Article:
Group scored contests proceed as a series of scored contests between pairs of PC and opponents, interwoven so that they happen nearly simultaneously.
As in a scored contest between a single PC and an opponent, only one simple contest per pair of adversaries occurs each round. Usually the PCs make up one team, and their antagonists the other.
A group scored contest continues until one side has no active participants. If you defeat your opponent you can pair with a new opponent. The new opponent might be unengaged, but might also be engaged in an existing pairing. When you pair with a new opponent, you begin a new contest, even if your opponent is already engaged in a contest. Alternatively, if you are unopposed, you may choose to assist. Of course, you may be later engaged by an opponent who becomes free yourself.
You may lose some pairings amongst the PCs, but still win if the last participant standing is a PC; otherwise if the last participant belongs to the opposition you lose.
To determine the winning side’s victory level, as opposed to individual outcomes, if there is only one opponent, use their consequence of defeat, otherwise, use the second-worst consequence among the defeated opponents.
- Your GM frames the contest.
- You choose a tactic, and figure your PC’s target number (TN) using the rating of your ability, plus or minus modifiers the GM may give you.
- The GM determines the resistance. If two PCs contend, your opponent figures their TN as described in step 2.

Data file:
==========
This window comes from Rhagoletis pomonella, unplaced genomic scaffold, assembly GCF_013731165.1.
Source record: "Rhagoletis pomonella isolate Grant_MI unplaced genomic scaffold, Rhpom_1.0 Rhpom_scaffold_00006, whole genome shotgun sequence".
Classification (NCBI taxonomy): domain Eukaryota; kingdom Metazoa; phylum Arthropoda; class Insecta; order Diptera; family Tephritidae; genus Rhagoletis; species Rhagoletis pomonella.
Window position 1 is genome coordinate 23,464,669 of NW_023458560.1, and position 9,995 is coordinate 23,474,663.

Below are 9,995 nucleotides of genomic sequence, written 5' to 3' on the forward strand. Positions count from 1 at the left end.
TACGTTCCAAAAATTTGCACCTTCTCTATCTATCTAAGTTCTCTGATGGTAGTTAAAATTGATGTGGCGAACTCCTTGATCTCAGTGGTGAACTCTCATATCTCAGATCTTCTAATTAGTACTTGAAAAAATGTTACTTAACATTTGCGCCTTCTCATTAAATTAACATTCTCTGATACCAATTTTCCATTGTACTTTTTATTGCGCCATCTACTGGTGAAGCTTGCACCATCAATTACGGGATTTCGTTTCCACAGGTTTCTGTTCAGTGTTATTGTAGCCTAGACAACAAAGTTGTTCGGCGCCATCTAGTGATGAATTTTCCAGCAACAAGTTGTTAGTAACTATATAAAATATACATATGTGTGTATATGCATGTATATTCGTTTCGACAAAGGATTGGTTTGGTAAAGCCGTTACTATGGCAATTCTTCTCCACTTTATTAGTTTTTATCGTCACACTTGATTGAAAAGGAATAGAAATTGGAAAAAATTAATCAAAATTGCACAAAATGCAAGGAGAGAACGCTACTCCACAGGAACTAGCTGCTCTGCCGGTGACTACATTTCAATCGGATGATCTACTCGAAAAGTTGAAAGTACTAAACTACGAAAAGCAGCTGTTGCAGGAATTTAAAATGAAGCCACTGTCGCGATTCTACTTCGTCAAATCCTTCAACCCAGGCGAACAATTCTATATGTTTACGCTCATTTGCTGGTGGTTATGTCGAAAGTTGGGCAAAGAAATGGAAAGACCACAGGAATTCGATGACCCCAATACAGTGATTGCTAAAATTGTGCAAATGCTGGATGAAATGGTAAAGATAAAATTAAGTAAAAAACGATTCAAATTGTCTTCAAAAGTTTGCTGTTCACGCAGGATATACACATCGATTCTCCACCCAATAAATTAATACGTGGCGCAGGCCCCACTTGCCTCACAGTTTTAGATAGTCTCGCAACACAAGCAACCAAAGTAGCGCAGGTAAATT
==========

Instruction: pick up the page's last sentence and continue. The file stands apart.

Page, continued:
- The PCs to choose their opponents in order of their TN where it makes sense. Otherwise your GM will allocate opponents to you dependent on what makes narrative sense.
- Establish an order of the paired contests. There is no significant advantage to going first, but use your group’s TNs from highest to lowest if no other option presents itself.
- For each pairing your GM carries out one round. Then they repeat by carrying out more rounds in order, as necessary. The Group scored contest ends as soon as there are no active participants on one side of the conflict. The side with one or more participants left standing wins.
- A scored contest unfolds as a series of simple contests. At the end of each simple contest, the winner scores a number of resolution points (RPs) to their tally, which varies between 1 and 5, depending on the result. Tied results leave the score unchanged.
- Your GM decides which opponent in a pair has the initiative and describes what they are trying to do to achieve the prize, the ‘aggressor’. The ‘defender’ describes how they counter the aggressor’s attempt to seize the prize. If it is not obvious from the unfolding narrative, your GM should choose your PC as a the ‘aggressor’.
- Conduct a simple contest as normal, but once the outcome has been determined, it becomes a number of resolution points scored by the winning side.
- The number of resolution points the winner garners at the end of each round depends on the degree of victory they scored. They get 1 point for a marginal victory, 2 for a minor victory, 3 for a major victory, and 5 for a complete victory.
- The first to accumulate a total of 5 points wins; their opponent is knocked out of the contest.
- As one of a pair is eliminated from the group contest, their victorious opponents may then move on to engage new targets, starting new contests, which are then added to the end of the existing sequence.
- If participating in multiple pairings, each pairing is the first to 5 points, points already scored do not count. But the accumulated points do count when determining consequences in the climatic phase.
- Determine degree of victory based on rising action or climax (above).
- Determine benefits of victory or consequences of defeat.
- Describe the outcome based on the story obstacle.
5.2.2 Group Scored Contest Outcomes
In a group scored contest the side that has the last undefeated contestant gains the prize.